Most of the provided connections are accessed from the TV’s edges to make wall hanging easier, though oddly this doesn’t apply to its component video or Scart ports, which face straight out. But then most people won’t likely use these analogue ports anyway these days.
The 46HX853’s 3D features use the full HD active system, as you would expect given its high level in Sony’s range. No pairs of Sony’s active 3D glasses are included, but at the time of writing there’s an offer on whereby if you buy one pair (for around £60) you get another pair free.
X-Reality Pro goes 3D
Intriguingly, after suffering some disastrous 3D results last year, at least with its mid-range models, Sony has provided the option to apply the processing might of its X-Reality Pro video engine to the 46HX853’s 3D pictures, with a focus on increasingly their perceived resolution.
The 46HX853 creates its pictures using an edge LED lighting system, and this year the edges used are the left and right rather than the top and bottom, giving Sony more control over how it manipulates its lighting system to improve motion handling.
In fact, the 46HX853’s ‘Motionflow XR800 Hz’ processing engine claims to deliver an 800Hz-like effect through a combination of frame interpolation, a native 200Hz panel, and LED backlight blinking (or line blinking).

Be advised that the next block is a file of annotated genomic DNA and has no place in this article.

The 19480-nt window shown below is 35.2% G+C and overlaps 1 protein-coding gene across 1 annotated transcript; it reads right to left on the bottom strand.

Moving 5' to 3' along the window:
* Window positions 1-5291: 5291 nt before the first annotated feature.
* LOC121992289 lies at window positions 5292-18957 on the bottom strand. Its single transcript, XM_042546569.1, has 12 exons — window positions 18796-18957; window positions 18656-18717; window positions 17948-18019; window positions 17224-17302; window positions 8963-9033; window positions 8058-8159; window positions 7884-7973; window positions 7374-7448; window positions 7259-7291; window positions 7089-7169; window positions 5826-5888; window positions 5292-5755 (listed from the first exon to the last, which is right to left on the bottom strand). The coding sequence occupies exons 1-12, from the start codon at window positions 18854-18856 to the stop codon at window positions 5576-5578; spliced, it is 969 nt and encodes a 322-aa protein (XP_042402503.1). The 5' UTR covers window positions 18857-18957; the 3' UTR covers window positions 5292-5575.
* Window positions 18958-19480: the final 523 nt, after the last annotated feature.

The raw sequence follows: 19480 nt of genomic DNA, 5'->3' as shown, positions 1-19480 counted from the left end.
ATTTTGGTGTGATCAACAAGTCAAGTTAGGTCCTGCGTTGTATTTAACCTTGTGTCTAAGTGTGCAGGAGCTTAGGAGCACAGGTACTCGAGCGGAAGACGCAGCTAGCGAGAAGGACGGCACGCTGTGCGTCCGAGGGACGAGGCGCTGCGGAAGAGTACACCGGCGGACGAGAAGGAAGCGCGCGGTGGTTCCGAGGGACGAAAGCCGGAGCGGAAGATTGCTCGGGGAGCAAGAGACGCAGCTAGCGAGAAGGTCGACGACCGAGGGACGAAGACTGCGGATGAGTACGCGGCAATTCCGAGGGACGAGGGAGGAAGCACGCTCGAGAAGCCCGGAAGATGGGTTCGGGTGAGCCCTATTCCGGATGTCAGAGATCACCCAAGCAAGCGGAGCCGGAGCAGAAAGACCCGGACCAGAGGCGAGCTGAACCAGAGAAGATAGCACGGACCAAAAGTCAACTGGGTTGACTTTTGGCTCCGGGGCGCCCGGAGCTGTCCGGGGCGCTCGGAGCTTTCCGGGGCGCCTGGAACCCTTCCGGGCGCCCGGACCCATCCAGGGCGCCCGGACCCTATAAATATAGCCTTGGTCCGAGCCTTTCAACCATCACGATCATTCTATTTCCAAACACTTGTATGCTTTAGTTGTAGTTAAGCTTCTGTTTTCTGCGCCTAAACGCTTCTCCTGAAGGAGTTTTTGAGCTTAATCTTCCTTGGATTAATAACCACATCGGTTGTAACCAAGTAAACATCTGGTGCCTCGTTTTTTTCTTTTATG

You also get a startlingly wide array of motion settings in the onscreen menus, including a brand new Impulse one. Select this option and the image frame is repeated four times (rather than new frame content being interpolated) before the backlight blinks at the very last 1/200sec of the video scanning period, as the last image on the LCD screen is at its most stable. This intriguing approach could offer a potential blurring/judder solution to anyone who hates the idea of frame interpolation processing. Obviously we’ll be checking this out.
Turning to the 46HX853’s multimedia capabilities, the TV can play a wide variety of video, music and photo file formats from USB sticks or your computer. In fact, Sony has taken this increasingly important feature further than most courtesy of its new Homestream system.